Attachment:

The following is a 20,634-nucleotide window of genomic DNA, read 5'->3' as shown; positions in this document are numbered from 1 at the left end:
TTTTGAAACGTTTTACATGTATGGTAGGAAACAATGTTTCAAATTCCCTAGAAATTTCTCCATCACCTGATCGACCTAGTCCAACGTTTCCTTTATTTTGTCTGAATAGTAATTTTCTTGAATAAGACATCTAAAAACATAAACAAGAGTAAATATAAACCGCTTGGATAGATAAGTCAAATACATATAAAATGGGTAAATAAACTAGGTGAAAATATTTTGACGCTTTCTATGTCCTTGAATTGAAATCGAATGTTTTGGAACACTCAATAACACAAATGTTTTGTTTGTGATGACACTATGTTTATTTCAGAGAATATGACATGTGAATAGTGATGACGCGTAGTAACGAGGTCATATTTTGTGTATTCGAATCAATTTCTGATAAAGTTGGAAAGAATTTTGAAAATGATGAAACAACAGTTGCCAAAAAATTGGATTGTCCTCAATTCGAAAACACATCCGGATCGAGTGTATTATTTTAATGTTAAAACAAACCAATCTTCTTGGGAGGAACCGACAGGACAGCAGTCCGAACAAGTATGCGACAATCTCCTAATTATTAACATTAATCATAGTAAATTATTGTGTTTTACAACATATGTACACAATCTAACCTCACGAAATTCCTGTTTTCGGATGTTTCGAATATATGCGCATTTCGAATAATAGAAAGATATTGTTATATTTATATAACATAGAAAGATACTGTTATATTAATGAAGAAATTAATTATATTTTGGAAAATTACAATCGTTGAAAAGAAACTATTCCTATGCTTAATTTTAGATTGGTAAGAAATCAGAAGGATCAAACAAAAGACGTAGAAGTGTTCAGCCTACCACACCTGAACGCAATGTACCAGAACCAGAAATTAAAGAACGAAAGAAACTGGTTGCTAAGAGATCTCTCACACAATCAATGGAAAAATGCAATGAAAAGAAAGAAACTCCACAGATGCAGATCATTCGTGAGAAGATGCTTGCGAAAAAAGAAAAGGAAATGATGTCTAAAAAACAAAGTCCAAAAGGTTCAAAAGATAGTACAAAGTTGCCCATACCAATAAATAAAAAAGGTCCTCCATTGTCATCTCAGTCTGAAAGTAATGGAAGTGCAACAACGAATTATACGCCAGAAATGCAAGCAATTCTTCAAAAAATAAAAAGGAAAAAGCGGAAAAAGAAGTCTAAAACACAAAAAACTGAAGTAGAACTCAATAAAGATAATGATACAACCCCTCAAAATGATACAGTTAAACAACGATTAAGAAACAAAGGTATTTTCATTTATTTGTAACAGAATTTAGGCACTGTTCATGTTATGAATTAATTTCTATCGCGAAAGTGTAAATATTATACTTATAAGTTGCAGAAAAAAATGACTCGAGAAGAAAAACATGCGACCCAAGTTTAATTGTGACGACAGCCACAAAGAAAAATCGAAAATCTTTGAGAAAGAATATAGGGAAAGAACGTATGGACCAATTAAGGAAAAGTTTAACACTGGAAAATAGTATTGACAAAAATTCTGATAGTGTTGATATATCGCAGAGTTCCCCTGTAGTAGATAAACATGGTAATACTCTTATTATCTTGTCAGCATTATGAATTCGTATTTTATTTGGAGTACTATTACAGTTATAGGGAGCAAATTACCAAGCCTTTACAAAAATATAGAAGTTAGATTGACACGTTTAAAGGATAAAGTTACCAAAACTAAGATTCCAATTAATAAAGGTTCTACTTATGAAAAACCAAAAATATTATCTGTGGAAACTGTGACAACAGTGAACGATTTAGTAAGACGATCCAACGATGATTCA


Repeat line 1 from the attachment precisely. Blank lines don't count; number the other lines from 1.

The following is a 20,634-nucleotide window of genomic DNA, read 5'->3' as shown; positions in this document are numbered from 1 at the left end: